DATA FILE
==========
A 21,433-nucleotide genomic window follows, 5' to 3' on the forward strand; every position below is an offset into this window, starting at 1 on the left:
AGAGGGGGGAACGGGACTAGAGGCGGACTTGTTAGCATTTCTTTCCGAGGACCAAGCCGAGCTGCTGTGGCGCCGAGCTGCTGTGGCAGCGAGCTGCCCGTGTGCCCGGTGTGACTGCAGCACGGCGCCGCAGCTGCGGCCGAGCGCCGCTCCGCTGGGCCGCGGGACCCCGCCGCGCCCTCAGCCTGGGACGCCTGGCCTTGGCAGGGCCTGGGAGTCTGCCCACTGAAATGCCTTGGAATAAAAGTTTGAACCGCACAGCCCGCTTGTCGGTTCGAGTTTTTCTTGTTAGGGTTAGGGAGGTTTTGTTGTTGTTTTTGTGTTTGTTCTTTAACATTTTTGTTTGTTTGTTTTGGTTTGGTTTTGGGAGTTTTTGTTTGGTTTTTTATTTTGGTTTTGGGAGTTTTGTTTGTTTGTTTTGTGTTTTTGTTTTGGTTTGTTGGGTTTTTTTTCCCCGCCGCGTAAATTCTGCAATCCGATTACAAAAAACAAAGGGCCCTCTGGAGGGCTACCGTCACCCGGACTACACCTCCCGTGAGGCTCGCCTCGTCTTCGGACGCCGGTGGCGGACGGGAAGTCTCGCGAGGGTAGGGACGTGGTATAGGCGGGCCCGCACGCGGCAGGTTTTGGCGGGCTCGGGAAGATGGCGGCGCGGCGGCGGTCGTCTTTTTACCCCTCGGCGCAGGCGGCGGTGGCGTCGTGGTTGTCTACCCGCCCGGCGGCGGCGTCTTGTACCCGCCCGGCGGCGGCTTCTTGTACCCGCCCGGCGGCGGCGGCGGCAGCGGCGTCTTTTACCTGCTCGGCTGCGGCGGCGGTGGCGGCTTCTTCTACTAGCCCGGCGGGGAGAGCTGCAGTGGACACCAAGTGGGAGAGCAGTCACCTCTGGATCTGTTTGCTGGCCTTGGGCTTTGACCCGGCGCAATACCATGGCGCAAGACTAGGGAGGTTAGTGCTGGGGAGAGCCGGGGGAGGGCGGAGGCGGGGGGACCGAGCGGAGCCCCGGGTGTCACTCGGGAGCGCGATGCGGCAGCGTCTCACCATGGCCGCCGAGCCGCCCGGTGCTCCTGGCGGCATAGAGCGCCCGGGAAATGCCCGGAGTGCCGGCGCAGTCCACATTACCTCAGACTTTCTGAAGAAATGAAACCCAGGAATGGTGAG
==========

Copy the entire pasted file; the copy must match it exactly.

A 21,433-nucleotide genomic window follows, 5' to 3' on the forward strand; every position below is an offset into this window, starting at 1 on the left:
AGAGGGGGGAACGGGACTAGAGGCGGACTTGTTAGCATTTCTTTCCGAGGACCAAGCCGAGCTGCTGTGGCGCCGAGCTGCTGTGGCAGCGAGCTGCCCGTGTGCCCGGTGTGACTGCAGCACGGCGCCGCAGCTGCGGCCGAGCGCCGCTCCGCTGGGCCGCGGGACCCCGCCGCGCCCTCAGCCTGGGACGCCTGGCCTTGGCAGGGCCTGGGAGTCTGCCCACTGAAATGCCTTGGAATAAAAGTTTGAACCGCACAGCCCGCTTGTCGGTTCGAGTTTTTCTTGTTAGGGTTAGGGAGGTTTTGTTGTTGTTTTTGTGTTTGTTCTTTAACATTTTTGTTTGTTTGTTTTGGTTTGGTTTTGGGAGTTTTTGTTTGGTTTTTTATTTTGGTTTTGGGAGTTTTGTTTGTTTGTTTTGTGTTTTTGTTTTGGTTTGTTGGGTTTTTTTTCCCCGCCGCGTAAATTCTGCAATCCGATTACAAAAAACAAAGGGCCCTCTGGAGGGCTACCGTCACCCGGACTACACCTCCCGTGAGGCTCGCCTCGTCTTCGGACGCCGGTGGCGGACGGGAAGTCTCGCGAGGGTAGGGACGTGGTATAGGCGGGCCCGCACGCGGCAGGTTTTGGCGGGCTCGGGAAGATGGCGGCGCGGCGGCGGTCGTCTTTTTACCCCTCGGCGCAGGCGGCGGTGGCGTCGTGGTTGTCTACCCGCCCGGCGGCGGCGTCTTGTACCCGCCCGGCGGCGGCTTCTTGTACCCGCCCGGCGGCGGCGGCGGCAGCGGCGTCTTTTACCTGCTCGGCTGCGGCGGCGGTGGCGGCTTCTTCTACTAGCCCGGCGGGGAGAGCTGCAGTGGACACCAAGTGGGAGAGCAGTCACCTCTGGATCTGTTTGCTGGCCTTGGGCTTTGACCCGGCGCAATACCATGGCGCAAGACTAGGGAGGTTAGTGCTGGGGAGAGCCGGGGGAGGGCGGAGGCGGGGGGACCGAGCGGAGCCCCGGGTGTCACTCGGGAGCGCGATGCGGCAGCGTCTCACCATGGCCGCCGAGCCGCCCGGTGCTCCTGGCGGCATAGAGCGCCCGGGAAATGCCCGGAGTGCCGGCGCAGTCCACATTACCTCAGACTTTCTGAAGAAATGAAACCCAGGAATGGTGAG